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Natives in formal and informal designs

by Timber Press on August 11, 2014

in Design, Gardening

Providing fragrance is a function of plants and gardens that is important to human sensibilities, and good design will make the most of this potential.

Providing fragrance is a function of plants and gardens that is important to human sensibilities, and good design will make the most of this potential. The sweet fragrance of strategically placed summer phlox (Phlox paniculata), a native of eastern United States, is readily accessible in this July image.

Though native plants are sometimes considered appropriate only for informal design styles, there’s no reason for this. Style, and formality or informality, have more to do with management than with plant selection.

Ferns are among the most adaptable and durable possibilities for the herbaceous layer. Though many are deciduous, a few including marginal shield fern (Dryopteris marginalis) and Christmas fern (Polystichum acrostichoides) are fully evergreen. Two running species, hayscented fern (Dennstaedtia punctilobula) and New York fern (Thelypteris noveboracensis), can be used to create highly durable herbaceous layers at a large or a relatively small scale. Ferns come about as close to being immune to deer damage as any group of native plants in eastern North America.

The vegetation edging along this bluestone walk is mostly white wood aster (Aster divaricatus). A quick trimming with hand shears twice over the course of the growing season keeps this native aster looking neat enough for most eyes.

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Native mayapples dominate the spring herbaceous layer on a wooded slope above an outdoor dining area at Patterns, the private residence of Governor and Mrs. Pierre S. du Pont in Delaware. Patterns includes an inspired mix of informal and highly formal plantings.

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In this late-November image, Christmas ferns function as an evergreen edge defining a woodland path.

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In lieu of lawn, sunlit sweeps of hayscented fern (Dennstaedtia punctilobula) and New York fern (Thelypteris noveboracensis) cover the landscape in front of Russ Jones’ historic Pennsylvania cabin.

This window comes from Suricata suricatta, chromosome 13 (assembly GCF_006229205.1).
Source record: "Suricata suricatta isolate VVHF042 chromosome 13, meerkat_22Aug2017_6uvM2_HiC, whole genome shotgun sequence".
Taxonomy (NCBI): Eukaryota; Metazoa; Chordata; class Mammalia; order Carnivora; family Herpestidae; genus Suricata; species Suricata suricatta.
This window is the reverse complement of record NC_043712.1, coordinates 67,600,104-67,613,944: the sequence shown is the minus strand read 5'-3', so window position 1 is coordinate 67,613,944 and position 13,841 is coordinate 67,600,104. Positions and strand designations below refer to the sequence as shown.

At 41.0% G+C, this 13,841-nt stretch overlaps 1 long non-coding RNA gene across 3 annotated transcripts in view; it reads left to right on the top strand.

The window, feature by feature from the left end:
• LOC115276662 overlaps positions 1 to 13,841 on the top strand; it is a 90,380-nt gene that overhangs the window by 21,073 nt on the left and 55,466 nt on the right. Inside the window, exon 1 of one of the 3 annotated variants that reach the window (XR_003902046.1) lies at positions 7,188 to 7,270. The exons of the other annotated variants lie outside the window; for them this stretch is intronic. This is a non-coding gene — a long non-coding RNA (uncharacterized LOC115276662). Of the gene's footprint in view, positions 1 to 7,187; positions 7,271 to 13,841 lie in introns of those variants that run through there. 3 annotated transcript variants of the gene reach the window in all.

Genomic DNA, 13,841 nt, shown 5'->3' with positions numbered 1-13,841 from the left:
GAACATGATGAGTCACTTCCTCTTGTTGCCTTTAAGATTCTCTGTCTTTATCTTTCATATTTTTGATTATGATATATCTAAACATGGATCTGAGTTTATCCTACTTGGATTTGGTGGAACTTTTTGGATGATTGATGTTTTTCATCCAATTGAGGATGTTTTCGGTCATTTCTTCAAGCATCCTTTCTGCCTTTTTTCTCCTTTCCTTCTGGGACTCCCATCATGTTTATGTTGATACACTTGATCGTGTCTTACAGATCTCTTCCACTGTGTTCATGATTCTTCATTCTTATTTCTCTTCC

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All images by Rick Darke.

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RD_authorphoto_by Ralph VituccioRick Darke is a landscape design consultant, author, lecturer, and photographer based in Pennsylvania who blends art, ecology, and cultural geography in the creation and conservation of livable landscapes. Darke has studied North American plants in their habitats for over three decades, and his research and lectures have taken him to Africa, Australia, Brazil, Costa Rica, Chile, Japan, New Zealand, and northern Europe. His books include The Encyclopedia of Grasses for Livable Landscapes, The American Woodland Garden, and In Harmony with Nature. You may also be interested in the author’s own Web site, RickDarke.com.

DT_authorphoto_02_by Jon Baldivieso CROPPEDDoug Tallamy is currently professor and chair of the department of entomology and wildlife ecology at the University of Delaware in Newark, Delaware, where he has taught insect taxonomy, behavioral ecology, and other subjects. Chief among his research goals is to better understand the many ways insects interact with plants and how such interactions determine the diversity of animal communities. Doug won the Silver Medal from the Garden Writer’s Association for his book, Bringing Nature Home. You may also be interested in the author’s own Web site, plantanative.com.

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“Two giants of the natural gardening world, Rick Darke and Doug Tallamy, have collaborated on their best work yet.”—The New York Times

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